Otherwise all member variable accesses are just pointer arithmetic/memory accesses like they would be in a struct. Naturally there are also optimisations involved e.g. getX() { return this->x; } would usually be inlined to the equivalent of doing this->x;, none of which are class or struct specific since both are the same thing.

Try not to think of C++ as an extension of C and think of it as a completely different language that just happens to share syntax. In fact despite popular hand wavery, C is not a subset of C++. C++ has rules that are in direct opposition to C’s rules and there are lines of code that would have different meanings in different languages.


#15

Yeah, I understand all that, thanks for the explanation.


(Mike) #16

Wow. I had figured only C++ class member functions would do dynamic dispatch because C functions didn’t to dynamic dispatch. Sure enough, I was wrong. Yet another reason to continue not writing C++.


(Pharap) #17

You don’t have a choice. The Arduino compiler is a C++ compiler, it follows the rules of C++, there is no “I’m using C” option. Even if you write in a C-like way, the code is still C++ because the compiler treats it as such.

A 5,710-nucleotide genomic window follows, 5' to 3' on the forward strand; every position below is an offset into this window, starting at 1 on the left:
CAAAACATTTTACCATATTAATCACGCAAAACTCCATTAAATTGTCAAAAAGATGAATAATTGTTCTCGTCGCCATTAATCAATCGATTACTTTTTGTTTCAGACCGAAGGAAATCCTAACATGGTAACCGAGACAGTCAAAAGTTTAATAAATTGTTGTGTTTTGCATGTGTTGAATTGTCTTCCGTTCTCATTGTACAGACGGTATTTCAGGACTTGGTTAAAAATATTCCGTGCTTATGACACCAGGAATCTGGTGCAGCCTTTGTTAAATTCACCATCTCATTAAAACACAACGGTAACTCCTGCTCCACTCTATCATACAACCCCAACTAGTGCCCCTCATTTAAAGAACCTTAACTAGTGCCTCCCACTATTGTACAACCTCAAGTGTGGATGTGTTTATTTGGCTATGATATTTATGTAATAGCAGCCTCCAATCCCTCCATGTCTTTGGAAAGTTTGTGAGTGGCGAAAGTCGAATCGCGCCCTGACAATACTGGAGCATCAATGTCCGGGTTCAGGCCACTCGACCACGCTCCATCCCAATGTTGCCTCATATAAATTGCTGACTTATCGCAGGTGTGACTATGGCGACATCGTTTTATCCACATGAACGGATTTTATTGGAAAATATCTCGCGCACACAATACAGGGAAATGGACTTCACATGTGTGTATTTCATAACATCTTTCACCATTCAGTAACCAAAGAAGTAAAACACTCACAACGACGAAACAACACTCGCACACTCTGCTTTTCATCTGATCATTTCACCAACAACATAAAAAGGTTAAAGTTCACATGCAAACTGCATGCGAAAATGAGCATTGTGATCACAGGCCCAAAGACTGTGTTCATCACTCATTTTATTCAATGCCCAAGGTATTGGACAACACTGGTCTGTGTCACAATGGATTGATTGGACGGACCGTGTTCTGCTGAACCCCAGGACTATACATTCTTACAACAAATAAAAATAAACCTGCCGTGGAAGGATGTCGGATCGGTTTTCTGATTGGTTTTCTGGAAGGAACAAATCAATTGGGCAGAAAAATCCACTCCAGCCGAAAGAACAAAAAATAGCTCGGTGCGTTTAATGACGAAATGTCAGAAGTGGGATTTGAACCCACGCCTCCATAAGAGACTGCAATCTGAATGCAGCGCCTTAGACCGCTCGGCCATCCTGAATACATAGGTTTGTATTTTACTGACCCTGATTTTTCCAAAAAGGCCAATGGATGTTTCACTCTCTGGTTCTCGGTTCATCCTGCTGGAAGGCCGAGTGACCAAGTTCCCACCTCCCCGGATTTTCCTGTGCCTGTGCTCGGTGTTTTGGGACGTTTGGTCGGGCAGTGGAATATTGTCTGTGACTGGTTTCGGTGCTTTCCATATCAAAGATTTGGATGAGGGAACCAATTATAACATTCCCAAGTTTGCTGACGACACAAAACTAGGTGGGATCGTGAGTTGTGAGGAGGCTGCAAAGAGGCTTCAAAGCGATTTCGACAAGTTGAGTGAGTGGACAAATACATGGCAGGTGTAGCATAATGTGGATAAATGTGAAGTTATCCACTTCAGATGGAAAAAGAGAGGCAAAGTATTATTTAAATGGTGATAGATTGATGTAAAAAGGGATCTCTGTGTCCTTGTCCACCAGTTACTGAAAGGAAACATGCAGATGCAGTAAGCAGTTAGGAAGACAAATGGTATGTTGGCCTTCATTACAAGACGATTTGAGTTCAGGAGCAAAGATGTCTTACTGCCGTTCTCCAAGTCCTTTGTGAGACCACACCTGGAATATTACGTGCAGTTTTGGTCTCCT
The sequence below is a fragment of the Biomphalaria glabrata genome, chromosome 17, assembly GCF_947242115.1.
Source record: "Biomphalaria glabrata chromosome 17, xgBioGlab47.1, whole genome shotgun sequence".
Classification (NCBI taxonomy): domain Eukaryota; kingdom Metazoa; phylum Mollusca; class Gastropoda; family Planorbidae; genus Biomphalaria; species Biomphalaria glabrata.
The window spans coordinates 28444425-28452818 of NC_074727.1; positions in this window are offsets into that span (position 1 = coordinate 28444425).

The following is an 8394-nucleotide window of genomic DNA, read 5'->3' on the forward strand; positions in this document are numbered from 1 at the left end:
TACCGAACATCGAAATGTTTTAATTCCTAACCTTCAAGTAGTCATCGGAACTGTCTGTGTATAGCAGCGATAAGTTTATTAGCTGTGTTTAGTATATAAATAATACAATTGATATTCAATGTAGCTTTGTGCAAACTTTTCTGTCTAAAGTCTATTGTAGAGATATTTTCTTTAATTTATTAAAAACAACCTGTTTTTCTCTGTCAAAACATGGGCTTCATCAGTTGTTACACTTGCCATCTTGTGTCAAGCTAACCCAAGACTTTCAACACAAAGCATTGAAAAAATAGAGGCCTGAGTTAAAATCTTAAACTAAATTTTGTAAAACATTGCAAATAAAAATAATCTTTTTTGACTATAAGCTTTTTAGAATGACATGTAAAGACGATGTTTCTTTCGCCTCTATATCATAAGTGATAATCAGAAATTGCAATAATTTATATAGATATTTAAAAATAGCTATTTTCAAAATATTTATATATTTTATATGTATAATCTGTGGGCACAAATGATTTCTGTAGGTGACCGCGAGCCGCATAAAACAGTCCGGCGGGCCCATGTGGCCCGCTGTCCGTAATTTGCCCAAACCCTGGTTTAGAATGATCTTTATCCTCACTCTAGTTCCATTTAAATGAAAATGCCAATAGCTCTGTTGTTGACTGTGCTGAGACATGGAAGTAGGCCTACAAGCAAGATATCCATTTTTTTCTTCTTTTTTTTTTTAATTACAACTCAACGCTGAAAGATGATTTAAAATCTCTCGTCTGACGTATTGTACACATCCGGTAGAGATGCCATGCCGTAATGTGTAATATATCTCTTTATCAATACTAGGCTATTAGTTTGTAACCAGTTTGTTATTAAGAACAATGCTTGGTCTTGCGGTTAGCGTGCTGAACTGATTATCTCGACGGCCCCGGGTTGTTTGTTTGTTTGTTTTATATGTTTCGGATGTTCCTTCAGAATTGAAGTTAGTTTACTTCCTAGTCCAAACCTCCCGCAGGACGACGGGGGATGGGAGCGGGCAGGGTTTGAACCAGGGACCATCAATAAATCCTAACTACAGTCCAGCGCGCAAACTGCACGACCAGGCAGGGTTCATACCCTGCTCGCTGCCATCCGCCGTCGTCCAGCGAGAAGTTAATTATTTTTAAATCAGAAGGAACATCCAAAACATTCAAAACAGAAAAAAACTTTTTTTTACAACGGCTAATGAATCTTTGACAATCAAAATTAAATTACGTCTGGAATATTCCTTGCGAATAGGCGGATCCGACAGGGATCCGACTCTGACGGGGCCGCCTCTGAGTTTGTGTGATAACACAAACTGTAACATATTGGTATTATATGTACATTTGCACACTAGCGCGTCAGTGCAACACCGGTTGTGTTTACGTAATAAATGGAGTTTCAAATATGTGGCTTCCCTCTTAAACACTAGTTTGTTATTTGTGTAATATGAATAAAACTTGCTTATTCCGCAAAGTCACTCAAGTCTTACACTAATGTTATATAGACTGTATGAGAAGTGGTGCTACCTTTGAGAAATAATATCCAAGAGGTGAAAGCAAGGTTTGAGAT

And C++ only does dynamic dispatch on virtual methods. If you don’t have any virtual methods there is no vtable and thus no dynamic dispatch. Even if you do have virtual methods, only the virtual methods use dynamic dispatch, all the others will use static dispatch and possibly even be inlined.


(Mike) #18

I may have gotten the terminology wrong for C++. You can overload ordinary functions, which means they dispatch based on the type of the arguments. If one of the variables passed as an argument to such a function is a member of a class that has subclasses that are dispatched to different functions, then that dispatch needs to happen dynamically at run time. At least, any rational language would behave that way, but we’re talking about C++.

And I do have a choice - I can write whatever language I feel like - C, C++, Rust, Python, etc. I don’t have a choice in what language the Arduino IDE will try and compile, and writing something other than C or C++ is unlikely to work. I find it a lot less frustrating to write C than C++ when creating a .ino file.


#19

I’m going to assume though, that if i write code that is 100% compatible with a C compiler, the C++ compiler isn’t going to do anything stupid to make it significantly worse than a regular C compiler would.


#20

I didn’t look in details in the arduino toolchain and options, but as a rule of thumb: if you’re writing a pure c code file, just give it the .c extension: some toolchains may enforce by default to compile as C code and not C++.